Did you know that North Carolina has an even higher rate of tobacco use among teens than the national average?

In North Carolina, almost 36% of kids have used or are currently using e-cigarettes (vaping). National statistics, on the other hand, show that in 2020, 6.7% of middle school students and 23.6% of high school students reported current use of a tobacco product.

In other words, tobacco use is prevalent in your teen’s life. Even if they are not currently using tobacco products, some of their friends most likely are.

The Impact of Tobacco Use On Your Teen’s Overall Health

Smoking is linked to heart disease, high blood pressure, lung disease, different types of pulmonary issues, as well as diabetes and obesity.

It’s important that we talk to teens about the direct impact on their health right now (not just long term effects like lung cancer). Smoking can put teens at higher risk for pneumonia even in high school.

Secondhand Smoking Still Counts

You may already be familiar about the impact of secondhand smoking and may have good restrictions around tobacco use around your children. Perhaps adults who come over have to smoke outside on the porch.

However, remember that your teen’s friends may be smoking and therefore putting your teen at risk with secondhand smoke. It is important to directly discuss with your teen the impact of just being around smoking on their lungs and overall health.

The Rise of Smokeless Tobacco

Like all other tobacco products, smokeless tobacco (also called chewing tobacco or dipping) is detrimental to kids. Smokeless tobacco is directly linked to oral cancer, as well as throat, mouth, and tongue infections. Student athletes are most at risk for smokeless tobacco use.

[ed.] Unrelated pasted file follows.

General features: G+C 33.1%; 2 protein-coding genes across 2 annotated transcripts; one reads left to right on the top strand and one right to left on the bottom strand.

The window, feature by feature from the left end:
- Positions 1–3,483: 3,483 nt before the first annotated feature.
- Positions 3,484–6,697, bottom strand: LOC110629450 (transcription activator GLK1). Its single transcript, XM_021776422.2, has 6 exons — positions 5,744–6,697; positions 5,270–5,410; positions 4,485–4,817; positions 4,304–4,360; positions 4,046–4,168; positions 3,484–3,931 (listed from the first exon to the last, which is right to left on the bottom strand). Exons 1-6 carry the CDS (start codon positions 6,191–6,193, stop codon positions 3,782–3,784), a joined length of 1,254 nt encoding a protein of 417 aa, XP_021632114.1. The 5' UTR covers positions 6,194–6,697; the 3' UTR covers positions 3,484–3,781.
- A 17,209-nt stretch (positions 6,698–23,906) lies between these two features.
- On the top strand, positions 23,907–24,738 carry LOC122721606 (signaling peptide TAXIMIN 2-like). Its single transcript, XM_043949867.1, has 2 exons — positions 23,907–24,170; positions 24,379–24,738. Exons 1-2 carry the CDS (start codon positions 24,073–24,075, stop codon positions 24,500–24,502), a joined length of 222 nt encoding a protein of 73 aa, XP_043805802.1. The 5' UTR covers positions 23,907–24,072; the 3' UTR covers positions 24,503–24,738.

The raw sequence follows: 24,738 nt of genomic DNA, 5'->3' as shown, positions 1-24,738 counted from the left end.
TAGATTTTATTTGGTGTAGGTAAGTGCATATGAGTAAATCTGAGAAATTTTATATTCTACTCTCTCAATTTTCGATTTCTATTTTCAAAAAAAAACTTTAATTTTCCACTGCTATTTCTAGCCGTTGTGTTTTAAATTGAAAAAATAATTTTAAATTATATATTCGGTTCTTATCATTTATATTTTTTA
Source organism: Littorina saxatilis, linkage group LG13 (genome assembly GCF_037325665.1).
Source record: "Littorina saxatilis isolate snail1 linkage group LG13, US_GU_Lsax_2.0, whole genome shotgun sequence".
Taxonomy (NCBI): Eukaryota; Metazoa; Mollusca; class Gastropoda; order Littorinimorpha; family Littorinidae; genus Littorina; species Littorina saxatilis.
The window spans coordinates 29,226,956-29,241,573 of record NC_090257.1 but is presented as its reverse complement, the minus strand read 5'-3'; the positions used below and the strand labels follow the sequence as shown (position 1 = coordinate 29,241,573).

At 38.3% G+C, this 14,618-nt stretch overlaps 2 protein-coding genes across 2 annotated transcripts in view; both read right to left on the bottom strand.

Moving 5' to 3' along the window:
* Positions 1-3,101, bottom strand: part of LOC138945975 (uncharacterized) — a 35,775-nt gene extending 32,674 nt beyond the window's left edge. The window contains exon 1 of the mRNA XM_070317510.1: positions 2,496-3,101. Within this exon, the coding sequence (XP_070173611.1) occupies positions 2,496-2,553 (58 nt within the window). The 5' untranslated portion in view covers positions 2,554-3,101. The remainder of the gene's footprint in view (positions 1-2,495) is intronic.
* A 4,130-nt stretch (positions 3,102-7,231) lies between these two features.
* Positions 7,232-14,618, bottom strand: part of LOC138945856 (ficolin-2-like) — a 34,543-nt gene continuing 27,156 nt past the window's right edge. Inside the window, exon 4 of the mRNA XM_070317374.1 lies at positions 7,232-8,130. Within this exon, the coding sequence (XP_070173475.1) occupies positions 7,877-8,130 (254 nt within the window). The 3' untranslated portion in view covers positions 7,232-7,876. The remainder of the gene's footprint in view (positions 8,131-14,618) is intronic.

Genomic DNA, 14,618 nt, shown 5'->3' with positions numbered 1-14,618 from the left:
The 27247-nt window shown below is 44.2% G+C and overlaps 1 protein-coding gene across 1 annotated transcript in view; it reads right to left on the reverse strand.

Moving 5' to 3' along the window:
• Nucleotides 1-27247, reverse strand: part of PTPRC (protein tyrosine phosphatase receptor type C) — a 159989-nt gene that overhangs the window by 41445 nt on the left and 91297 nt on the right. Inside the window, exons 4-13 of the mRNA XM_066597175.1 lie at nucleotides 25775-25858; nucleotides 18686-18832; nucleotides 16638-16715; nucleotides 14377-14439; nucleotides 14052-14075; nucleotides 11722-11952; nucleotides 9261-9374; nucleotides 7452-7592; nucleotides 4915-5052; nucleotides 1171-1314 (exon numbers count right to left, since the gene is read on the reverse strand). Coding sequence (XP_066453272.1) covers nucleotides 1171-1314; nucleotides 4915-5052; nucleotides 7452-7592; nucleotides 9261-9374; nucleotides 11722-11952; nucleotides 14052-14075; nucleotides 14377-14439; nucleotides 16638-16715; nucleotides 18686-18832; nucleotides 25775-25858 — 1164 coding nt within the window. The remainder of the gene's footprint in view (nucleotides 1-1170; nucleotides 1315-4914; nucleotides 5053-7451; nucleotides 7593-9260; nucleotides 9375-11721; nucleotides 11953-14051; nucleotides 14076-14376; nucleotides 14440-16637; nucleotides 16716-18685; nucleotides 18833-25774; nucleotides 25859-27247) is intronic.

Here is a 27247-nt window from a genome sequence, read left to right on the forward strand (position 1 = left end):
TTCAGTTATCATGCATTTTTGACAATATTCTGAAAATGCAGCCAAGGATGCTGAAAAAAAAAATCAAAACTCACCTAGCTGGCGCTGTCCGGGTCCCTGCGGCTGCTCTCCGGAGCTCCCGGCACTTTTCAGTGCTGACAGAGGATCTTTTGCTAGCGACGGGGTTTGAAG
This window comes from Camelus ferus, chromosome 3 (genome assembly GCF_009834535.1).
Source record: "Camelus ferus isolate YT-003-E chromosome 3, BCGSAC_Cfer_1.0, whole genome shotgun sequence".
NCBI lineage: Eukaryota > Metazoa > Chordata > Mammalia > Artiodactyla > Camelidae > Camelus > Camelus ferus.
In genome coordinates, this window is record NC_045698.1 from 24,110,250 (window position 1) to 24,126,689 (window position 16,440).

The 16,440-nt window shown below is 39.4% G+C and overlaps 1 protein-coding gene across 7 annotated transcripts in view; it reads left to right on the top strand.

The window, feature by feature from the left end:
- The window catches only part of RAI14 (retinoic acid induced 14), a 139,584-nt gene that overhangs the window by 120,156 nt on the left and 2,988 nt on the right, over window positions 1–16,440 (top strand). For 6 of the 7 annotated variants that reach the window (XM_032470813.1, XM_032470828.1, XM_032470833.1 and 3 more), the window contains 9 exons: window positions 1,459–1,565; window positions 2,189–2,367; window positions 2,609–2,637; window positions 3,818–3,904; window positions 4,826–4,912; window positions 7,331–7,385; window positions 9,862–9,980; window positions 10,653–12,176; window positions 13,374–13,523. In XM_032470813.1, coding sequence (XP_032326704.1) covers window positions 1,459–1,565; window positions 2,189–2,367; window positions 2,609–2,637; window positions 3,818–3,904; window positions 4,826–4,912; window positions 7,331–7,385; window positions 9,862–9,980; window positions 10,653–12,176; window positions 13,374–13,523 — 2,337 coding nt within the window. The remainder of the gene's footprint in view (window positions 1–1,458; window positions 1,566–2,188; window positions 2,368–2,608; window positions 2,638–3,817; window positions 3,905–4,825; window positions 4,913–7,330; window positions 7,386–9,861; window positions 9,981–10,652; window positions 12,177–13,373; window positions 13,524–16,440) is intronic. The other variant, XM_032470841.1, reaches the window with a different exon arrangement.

Smokeless tobacco does not just create health problems later in your child’s life. Cancerous lesions from smokeless tobacco use have been found in people as young as 21 years old.

The Impact of Tobacco on Teen’s Dental Health

Tobacco (either through smoking, vaping, or dipping) is notorious for staining teeth and causing bad breath.

However, some of tobacco’s negative effects are less obvious. Tobacco use causes the gums to recede. It also decreases the flow of saliva. This is part of the cause of bad breath, and some studies have posited that decreased saliva (and therefore impaired digestion) is how tobacco use is linked to obesity.

How to Decrease Your Child’s Risk for Using Tobacco

None of us want our kids using tobacco. So how do we decrease the likelihood that they will?

  1. Talk openly and directly with your kids about tobacco use – even before they are teens. It is important for you to be forthright about the impacts of tobacco on their health, as well as the social ramifications of smoking (or not). If you have experimented with tobacco (or are / were a regular user) talk to them frankly about it.
  2. If you are currently smoking, vaping, or dipping, consider stopping. Studies have shown that parental use of tobacco products puts children at a higher risk. Generational smoking is, in fact, one of the top factors of why kids smoke.

If you’d like more support as you prepare to discuss tobacco use with your teen, watch this short video.

Over the past couple of months, Dr. Joye Warr has given short chats via Facebook Live about different aspects of teen dental health. In the most recent video (above), Dr. Joye Warr talked about the impact of tobacco use on a teen’s dental health.

We’ve also covered:

  • How a teen’s diet affects their dental health
  • How teens brush a little bit differently
  • How to approach a conversation about teeth whitening and bleaching with your teen

You can find all of Dr. Joye’s video chats on our YouTube channel.

Join us on Facebook Live on March 25 at 5:30 pm.

Dr. Joye will cover the effects of vaping on teen dental health, as well as answer any questions that you may have about how to discuss vaping with your pre-teens and teens.